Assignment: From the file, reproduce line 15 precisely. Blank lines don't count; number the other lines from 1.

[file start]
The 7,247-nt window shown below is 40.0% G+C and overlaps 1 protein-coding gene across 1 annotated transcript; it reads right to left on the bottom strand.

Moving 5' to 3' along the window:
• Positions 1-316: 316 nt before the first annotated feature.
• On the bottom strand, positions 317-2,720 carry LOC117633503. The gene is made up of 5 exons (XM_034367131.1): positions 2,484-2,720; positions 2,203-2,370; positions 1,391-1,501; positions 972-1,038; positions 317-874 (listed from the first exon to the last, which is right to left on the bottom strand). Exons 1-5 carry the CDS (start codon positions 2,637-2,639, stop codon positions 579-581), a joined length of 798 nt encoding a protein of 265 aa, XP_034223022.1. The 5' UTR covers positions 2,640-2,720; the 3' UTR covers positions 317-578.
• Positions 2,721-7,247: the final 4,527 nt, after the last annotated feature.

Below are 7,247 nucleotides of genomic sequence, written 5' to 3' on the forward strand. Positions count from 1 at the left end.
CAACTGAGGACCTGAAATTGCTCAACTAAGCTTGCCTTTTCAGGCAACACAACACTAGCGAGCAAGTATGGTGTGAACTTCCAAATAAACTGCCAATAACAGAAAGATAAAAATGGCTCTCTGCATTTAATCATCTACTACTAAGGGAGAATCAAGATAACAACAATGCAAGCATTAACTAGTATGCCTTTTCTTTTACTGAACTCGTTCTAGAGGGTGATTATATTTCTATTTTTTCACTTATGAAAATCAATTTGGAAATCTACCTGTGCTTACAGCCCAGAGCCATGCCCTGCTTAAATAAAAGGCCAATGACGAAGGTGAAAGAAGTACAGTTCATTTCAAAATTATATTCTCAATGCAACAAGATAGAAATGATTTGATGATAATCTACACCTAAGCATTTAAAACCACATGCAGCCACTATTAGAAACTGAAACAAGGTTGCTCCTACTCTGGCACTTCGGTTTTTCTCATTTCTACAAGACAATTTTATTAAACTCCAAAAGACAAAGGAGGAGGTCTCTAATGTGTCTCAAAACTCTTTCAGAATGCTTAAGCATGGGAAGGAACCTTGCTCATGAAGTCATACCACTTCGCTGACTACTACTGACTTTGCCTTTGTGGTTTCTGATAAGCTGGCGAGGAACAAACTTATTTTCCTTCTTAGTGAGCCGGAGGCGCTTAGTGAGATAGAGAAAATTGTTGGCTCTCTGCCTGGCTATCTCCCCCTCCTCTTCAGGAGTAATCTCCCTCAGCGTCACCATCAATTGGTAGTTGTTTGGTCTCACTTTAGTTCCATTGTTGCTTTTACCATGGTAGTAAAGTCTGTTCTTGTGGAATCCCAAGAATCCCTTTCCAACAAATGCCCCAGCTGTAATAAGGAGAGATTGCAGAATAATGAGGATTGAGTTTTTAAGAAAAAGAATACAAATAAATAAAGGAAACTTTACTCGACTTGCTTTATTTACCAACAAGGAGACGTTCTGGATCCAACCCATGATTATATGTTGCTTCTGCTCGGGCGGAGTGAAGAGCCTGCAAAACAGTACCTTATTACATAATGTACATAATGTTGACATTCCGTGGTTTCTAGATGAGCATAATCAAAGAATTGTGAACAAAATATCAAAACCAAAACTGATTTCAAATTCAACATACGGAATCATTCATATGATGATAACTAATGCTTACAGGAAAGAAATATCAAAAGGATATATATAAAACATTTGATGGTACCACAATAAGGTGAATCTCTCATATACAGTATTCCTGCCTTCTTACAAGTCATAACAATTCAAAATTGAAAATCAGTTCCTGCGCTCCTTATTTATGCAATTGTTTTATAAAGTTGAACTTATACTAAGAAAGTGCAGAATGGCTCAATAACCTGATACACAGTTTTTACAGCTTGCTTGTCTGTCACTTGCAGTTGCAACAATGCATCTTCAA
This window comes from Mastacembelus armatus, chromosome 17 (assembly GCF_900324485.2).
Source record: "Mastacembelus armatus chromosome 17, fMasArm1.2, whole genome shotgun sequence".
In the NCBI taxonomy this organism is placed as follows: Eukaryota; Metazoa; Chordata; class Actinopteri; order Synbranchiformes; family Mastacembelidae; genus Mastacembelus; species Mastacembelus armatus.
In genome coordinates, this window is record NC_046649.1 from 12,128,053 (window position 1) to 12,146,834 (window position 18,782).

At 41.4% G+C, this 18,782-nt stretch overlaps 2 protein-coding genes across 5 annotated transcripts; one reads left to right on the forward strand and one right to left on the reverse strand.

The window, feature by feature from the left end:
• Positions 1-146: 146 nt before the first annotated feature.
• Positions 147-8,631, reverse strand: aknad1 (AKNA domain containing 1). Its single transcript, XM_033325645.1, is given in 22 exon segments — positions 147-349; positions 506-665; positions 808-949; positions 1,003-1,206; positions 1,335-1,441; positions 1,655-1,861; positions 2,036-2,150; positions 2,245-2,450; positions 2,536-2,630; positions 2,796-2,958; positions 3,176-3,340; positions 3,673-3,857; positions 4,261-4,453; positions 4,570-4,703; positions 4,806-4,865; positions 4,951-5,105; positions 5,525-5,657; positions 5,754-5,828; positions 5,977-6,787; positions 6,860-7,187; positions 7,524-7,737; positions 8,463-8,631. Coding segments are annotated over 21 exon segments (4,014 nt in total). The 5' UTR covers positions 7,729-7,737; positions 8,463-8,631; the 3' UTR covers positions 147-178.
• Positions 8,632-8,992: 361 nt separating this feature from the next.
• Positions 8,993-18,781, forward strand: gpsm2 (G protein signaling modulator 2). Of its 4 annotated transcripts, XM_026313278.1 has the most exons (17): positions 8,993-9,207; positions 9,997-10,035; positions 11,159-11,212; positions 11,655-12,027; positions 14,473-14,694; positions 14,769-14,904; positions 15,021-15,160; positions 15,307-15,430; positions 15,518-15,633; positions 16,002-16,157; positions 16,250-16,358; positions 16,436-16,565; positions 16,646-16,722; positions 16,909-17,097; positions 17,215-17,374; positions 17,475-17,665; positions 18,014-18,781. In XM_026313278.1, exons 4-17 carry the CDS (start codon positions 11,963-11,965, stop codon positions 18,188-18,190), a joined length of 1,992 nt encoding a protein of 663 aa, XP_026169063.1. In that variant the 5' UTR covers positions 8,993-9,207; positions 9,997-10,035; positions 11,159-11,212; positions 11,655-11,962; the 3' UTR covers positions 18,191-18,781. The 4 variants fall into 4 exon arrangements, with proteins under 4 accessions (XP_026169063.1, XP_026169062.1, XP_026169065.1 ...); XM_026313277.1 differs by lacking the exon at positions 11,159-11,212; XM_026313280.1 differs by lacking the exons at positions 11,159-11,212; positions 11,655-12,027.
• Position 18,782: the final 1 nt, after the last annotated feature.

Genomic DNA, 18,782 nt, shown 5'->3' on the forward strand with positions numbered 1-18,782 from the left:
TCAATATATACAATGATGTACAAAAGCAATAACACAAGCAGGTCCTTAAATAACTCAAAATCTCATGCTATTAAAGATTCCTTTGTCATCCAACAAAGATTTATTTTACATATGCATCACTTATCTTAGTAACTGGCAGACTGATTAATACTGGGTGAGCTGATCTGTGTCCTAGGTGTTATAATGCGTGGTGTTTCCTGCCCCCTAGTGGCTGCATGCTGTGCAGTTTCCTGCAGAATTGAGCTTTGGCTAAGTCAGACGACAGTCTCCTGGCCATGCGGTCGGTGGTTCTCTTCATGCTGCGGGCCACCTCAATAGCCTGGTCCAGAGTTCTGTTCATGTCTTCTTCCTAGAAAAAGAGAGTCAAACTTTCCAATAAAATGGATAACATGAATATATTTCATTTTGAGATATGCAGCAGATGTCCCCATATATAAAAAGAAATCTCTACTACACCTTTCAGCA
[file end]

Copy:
• Positions 147-8,631, reverse strand: aknad1 (AKNA domain containing 1). Its single transcript, XM_033325645.1, is given in 22 exon segments — positions 147-349; positions 506-665; positions 808-949; positions 1,003-1,206; positions 1,335-1,441; positions 1,655-1,861; positions 2,036-2,150; positions 2,245-2,450; positions 2,536-2,630; positions 2,796-2,958; positions 3,176-3,340; positions 3,673-3,857; positions 4,261-4,453; positions 4,570-4,703; positions 4,806-4,865; positions 4,951-5,105; positions 5,525-5,657; positions 5,754-5,828; positions 5,977-6,787; positions 6,860-7,187; positions 7,524-7,737; positions 8,463-8,631. Coding segments are annotated over 21 exon segments (4,014 nt in total). The 5' UTR covers positions 7,729-7,737; positions 8,463-8,631; the 3' UTR covers positions 147-178.